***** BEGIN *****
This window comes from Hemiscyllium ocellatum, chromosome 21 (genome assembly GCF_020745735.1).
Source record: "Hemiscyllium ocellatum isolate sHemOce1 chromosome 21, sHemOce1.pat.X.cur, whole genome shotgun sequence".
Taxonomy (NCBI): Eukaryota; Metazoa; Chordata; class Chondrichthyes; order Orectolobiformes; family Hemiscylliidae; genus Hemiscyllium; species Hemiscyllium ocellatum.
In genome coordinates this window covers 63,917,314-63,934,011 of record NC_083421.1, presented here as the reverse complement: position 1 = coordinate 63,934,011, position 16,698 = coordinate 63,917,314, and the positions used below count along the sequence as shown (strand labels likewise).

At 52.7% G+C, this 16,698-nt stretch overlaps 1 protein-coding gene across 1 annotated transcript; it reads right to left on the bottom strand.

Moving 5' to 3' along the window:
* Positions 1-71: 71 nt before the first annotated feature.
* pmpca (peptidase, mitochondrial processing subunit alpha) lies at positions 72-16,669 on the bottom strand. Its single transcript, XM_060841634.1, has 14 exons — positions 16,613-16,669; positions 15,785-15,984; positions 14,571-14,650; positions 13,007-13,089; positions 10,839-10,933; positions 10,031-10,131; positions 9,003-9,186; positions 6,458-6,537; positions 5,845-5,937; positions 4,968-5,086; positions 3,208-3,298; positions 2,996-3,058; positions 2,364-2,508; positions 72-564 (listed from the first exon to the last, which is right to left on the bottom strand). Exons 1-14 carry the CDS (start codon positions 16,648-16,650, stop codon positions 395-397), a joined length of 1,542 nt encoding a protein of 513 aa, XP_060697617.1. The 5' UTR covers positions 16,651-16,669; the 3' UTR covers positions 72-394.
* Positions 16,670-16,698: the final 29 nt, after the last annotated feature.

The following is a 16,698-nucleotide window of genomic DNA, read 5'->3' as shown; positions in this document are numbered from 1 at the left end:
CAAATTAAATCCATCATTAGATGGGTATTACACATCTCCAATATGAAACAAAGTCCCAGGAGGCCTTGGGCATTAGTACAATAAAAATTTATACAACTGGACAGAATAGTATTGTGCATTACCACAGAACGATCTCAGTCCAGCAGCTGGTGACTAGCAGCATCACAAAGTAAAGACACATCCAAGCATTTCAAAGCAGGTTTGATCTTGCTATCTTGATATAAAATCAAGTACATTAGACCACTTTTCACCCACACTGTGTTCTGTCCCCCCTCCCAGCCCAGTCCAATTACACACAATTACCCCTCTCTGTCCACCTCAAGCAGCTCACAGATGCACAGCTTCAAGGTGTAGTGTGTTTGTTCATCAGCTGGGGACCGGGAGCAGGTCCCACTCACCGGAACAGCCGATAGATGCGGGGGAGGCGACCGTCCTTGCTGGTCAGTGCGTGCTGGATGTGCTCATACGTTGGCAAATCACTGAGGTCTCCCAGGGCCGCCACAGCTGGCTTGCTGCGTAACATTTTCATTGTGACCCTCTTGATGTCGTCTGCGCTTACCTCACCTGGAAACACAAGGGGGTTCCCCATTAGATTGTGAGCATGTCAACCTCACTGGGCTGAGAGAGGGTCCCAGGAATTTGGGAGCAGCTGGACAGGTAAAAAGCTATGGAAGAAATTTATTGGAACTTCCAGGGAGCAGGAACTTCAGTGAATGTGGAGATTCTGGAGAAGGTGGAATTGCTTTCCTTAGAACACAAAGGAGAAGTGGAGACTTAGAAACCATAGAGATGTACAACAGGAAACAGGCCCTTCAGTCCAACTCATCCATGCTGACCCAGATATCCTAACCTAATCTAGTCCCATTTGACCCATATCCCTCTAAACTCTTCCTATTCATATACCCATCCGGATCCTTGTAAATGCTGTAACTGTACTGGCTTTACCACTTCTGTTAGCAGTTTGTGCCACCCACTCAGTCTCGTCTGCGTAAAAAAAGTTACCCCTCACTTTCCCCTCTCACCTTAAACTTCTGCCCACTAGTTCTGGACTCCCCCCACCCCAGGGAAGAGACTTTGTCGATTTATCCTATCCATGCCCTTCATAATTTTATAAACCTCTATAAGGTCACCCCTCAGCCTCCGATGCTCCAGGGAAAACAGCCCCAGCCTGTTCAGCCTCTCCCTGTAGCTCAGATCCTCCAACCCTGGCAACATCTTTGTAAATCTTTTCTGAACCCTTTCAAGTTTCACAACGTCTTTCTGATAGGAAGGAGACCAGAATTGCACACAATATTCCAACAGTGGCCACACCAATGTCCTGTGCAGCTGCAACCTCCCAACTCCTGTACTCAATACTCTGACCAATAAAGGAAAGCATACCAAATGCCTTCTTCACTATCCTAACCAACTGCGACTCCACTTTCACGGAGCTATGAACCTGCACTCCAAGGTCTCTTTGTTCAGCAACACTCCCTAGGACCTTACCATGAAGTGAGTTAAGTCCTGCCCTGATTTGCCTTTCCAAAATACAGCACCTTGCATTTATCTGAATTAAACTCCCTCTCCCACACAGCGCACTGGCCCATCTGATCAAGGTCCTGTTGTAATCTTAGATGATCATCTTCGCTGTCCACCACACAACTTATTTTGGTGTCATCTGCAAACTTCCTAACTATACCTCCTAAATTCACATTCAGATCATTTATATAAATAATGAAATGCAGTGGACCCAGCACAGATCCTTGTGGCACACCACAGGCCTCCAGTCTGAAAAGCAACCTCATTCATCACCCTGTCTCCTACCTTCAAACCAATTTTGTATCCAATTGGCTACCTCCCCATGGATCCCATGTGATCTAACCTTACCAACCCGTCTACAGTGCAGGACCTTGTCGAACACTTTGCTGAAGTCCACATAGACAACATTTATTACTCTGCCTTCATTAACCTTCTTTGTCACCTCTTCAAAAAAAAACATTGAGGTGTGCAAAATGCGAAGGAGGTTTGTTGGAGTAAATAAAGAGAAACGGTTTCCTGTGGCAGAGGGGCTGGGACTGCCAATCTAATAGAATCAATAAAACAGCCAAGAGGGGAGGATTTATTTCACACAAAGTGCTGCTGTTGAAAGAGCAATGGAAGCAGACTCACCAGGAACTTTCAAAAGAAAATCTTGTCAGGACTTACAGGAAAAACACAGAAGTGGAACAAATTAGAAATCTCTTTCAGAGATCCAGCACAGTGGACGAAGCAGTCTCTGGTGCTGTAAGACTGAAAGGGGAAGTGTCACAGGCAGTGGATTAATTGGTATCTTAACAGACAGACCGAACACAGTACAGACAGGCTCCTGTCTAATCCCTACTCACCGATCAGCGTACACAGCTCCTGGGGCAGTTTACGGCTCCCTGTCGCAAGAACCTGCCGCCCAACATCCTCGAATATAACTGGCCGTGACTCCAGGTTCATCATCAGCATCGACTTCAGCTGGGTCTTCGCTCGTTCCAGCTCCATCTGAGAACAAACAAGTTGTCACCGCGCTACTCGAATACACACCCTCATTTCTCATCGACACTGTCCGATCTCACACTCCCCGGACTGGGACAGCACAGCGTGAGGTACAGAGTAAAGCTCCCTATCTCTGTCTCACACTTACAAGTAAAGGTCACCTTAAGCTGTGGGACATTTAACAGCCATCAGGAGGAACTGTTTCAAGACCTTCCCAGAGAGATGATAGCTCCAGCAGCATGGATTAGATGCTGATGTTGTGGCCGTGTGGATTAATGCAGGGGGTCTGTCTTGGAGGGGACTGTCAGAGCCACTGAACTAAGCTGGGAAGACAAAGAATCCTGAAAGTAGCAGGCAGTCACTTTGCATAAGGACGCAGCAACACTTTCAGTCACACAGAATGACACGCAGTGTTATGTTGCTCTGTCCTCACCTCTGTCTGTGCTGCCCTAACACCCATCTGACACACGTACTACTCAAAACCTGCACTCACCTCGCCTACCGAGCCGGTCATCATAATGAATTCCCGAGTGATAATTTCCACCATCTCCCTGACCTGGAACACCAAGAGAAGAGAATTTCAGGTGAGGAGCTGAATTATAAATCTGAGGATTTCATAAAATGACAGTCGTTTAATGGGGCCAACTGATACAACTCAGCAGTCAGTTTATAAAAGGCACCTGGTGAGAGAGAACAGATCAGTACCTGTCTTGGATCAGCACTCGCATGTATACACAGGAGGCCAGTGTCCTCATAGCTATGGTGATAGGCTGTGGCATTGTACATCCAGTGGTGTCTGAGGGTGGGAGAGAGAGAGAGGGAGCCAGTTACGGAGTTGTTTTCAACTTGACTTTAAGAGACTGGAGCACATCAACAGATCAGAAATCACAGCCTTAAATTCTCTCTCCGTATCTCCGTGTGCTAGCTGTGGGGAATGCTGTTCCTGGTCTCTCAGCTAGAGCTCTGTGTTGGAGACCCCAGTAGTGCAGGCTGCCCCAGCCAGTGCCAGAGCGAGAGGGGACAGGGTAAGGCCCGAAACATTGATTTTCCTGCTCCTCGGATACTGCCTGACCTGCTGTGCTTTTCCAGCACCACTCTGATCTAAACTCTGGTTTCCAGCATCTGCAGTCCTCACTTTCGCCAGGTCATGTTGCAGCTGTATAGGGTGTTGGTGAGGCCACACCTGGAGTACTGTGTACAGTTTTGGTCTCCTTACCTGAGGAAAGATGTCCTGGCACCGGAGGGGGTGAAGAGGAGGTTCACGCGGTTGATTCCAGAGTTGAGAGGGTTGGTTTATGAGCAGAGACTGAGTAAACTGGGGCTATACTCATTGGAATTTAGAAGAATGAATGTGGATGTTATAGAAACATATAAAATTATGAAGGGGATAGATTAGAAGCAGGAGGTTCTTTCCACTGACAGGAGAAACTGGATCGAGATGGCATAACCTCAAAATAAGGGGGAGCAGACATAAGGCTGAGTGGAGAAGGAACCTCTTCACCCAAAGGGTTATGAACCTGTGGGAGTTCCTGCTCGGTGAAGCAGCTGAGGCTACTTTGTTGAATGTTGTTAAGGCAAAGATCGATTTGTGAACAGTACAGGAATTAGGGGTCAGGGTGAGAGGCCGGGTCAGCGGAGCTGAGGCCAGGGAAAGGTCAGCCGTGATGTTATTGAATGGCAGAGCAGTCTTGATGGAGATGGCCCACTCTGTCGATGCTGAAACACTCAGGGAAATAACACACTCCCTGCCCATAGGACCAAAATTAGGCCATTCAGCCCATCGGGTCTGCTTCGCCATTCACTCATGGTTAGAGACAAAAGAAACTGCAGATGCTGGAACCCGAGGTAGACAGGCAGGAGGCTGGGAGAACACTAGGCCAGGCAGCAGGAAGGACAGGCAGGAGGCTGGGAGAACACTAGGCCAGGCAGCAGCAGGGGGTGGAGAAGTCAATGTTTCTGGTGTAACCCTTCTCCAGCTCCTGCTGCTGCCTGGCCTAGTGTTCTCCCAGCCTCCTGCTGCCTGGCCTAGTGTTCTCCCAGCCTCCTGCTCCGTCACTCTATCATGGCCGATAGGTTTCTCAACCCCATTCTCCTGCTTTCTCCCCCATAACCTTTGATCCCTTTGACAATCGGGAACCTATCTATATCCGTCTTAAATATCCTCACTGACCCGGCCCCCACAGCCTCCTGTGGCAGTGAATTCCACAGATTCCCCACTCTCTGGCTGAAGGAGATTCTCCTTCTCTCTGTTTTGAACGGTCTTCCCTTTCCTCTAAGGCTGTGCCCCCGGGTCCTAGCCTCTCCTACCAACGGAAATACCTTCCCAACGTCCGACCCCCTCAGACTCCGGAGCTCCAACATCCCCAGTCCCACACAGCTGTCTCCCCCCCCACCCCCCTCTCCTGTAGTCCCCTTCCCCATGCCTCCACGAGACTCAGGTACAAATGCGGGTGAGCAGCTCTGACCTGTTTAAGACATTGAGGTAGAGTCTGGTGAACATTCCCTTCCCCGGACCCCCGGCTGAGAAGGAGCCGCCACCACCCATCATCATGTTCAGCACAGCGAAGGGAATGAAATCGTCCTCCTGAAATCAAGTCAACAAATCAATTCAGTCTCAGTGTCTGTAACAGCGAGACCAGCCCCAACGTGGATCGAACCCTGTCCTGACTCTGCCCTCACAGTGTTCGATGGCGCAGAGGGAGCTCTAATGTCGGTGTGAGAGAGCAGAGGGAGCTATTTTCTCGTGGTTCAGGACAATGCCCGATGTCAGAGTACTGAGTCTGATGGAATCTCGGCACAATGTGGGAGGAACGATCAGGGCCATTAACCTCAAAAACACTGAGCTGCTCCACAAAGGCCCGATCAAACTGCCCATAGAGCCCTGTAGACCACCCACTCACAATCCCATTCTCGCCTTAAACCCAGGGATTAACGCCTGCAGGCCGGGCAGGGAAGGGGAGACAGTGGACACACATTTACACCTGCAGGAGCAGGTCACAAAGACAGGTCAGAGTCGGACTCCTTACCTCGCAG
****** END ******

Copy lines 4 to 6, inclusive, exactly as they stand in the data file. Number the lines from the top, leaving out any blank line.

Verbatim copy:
In genome coordinates this window covers 63,917,314-63,934,011 of record NC_083421.1, presented here as the reverse complement: position 1 = coordinate 63,934,011, position 16,698 = coordinate 63,917,314, and the positions used below count along the sequence as shown (strand labels likewise).

At 52.7% G+C, this 16,698-nt stretch overlaps 1 protein-coding gene across 1 annotated transcript; it reads right to left on the bottom strand.

Moving 5' to 3' along the window: